Evaluating the impact of interactive and entertaining educational conferences

Christine White
Connie Yau
Dominick DeBlasio
Heidi Sucharew
Jennifer O’Toole
Karen Jerardi
Lauren Solan
Melissa D. Klein
Soort article
Show and Tell
Medical education,
Morning report,
Resident conference,
Verscheen in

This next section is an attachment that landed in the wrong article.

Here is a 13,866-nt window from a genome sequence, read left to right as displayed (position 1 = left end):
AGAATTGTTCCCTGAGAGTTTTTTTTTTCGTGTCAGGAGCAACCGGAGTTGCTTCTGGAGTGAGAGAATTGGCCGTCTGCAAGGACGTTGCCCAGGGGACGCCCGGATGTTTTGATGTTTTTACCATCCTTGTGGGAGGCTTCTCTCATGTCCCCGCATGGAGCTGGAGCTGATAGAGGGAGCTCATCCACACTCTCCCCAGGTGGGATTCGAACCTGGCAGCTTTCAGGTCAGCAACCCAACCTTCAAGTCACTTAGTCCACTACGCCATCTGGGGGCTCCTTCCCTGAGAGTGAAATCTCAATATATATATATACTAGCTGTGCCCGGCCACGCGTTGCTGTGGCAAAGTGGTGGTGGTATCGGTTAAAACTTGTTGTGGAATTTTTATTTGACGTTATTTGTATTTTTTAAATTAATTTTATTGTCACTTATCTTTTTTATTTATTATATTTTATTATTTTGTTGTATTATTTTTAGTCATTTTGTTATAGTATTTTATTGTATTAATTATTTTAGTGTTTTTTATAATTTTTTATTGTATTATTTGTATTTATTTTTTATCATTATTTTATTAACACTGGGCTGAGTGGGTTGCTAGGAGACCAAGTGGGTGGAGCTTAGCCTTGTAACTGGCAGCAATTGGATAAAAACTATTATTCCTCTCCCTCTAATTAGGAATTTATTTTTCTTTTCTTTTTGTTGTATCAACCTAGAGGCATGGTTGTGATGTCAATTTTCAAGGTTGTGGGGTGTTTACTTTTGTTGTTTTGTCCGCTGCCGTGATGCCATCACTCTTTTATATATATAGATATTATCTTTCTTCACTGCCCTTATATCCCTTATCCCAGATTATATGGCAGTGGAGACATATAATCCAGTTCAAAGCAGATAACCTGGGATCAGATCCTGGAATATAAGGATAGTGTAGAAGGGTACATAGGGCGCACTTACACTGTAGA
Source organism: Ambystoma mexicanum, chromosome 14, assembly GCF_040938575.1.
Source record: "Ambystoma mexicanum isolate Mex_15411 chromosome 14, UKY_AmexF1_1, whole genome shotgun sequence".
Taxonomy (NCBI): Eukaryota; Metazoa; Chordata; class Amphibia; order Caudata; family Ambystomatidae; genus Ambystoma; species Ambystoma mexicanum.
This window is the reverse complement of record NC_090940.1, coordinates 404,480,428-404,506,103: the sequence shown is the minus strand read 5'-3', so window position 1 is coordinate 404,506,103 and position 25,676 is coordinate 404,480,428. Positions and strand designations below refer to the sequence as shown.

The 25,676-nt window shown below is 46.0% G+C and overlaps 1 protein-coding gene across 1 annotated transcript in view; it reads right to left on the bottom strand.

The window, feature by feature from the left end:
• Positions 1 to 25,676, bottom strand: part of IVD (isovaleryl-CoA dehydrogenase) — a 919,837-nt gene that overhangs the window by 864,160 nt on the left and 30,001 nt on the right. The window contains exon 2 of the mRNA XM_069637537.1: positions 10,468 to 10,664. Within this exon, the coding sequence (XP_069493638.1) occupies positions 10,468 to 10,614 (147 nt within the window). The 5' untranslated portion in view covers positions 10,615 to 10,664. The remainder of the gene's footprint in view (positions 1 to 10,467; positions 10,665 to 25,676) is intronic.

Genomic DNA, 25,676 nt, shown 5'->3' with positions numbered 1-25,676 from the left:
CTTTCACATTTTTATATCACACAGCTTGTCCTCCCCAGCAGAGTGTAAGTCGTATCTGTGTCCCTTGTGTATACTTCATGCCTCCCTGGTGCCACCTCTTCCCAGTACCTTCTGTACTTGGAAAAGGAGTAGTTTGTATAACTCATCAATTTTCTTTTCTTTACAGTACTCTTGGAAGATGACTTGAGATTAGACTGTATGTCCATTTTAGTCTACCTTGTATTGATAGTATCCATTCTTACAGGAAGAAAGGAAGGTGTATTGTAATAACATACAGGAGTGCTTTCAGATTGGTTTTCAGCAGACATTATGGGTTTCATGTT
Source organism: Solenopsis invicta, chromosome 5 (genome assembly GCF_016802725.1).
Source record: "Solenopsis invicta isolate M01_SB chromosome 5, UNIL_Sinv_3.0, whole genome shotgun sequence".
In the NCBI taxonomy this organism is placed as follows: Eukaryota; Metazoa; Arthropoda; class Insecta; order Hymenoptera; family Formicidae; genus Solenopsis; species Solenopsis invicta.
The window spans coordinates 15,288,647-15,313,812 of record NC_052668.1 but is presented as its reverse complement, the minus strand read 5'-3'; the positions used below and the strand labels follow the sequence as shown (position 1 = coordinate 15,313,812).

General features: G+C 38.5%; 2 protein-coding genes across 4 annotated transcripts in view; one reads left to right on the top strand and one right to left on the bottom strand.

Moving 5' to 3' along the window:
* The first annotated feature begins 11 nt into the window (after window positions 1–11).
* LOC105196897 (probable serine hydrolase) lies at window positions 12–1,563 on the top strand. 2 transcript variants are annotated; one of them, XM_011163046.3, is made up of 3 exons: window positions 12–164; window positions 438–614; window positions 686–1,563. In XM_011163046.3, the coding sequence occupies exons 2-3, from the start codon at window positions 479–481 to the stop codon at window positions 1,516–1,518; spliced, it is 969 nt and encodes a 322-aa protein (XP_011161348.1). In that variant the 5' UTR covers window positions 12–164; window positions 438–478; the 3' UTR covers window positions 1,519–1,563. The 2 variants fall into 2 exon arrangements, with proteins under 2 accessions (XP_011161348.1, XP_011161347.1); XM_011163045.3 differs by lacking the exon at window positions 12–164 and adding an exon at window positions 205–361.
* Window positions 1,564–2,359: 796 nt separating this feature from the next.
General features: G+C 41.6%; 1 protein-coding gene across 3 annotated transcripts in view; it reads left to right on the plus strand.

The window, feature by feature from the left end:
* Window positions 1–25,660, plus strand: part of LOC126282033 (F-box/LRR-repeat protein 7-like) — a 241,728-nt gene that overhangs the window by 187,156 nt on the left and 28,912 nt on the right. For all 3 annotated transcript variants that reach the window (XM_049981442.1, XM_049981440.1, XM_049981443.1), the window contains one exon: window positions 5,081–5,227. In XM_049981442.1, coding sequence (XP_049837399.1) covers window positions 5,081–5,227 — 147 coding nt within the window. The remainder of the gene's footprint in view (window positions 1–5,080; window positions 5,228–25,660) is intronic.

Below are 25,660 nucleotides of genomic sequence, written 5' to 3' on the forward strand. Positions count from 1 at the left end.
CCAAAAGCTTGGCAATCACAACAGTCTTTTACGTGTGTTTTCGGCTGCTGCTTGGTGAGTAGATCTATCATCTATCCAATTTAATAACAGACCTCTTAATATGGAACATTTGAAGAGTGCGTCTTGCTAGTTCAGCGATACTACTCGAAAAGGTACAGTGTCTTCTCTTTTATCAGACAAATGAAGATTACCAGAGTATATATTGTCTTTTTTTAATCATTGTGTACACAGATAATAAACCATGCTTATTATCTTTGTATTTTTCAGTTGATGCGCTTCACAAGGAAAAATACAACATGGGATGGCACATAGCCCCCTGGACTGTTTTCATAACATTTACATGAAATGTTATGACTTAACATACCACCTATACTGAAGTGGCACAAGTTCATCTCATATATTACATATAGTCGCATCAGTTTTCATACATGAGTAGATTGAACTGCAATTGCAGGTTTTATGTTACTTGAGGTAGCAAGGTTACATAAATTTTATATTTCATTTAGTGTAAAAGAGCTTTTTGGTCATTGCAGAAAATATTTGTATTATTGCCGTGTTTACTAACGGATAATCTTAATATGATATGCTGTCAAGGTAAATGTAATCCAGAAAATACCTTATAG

Adult learning theory suggests that meaningful engagement impacts learning. To evaluate the impact of resident-led interactive conferences on satisfaction, engagement and knowledge acquisition. A prospective study at a paediatric academic institution compared educational conferences in two formats. Control conferences were PowerPoint® lectures and intervention conferences included multimedia, audience participation and faculty mentorship. Learner and presenter satisfaction and learner engagement were assessed by post-conference surveys. Knowledge was assessed via pre- and post-conference open-ended questions; matched pre- and post-questions were analyzed. Control and intervention groups’ satisfaction and engagement were compared using the Wilcoxon rank-sum test. Comparison of proportion of learners with improved post-conference knowledge score was analyzed with the Chi square test. There were 181 control and 170 intervention surveys collected. Learners’ median satisfaction (4 vs. 5, p = .03) and engagement (4 vs. 5, p < .01) ratings improved in the intervention group. Presenters rated audience engagement higher during the intervention conferences (median 3 vs. 4, p = .01). Knowledge acquisition, compared for matched surveys only, was not significantly different between the groups. Learner and presenter satisfaction and learner engagement were higher for the interactive format. While knowledge acquisition was unchanged, greater satisfaction encourages the use of interactive conferences.


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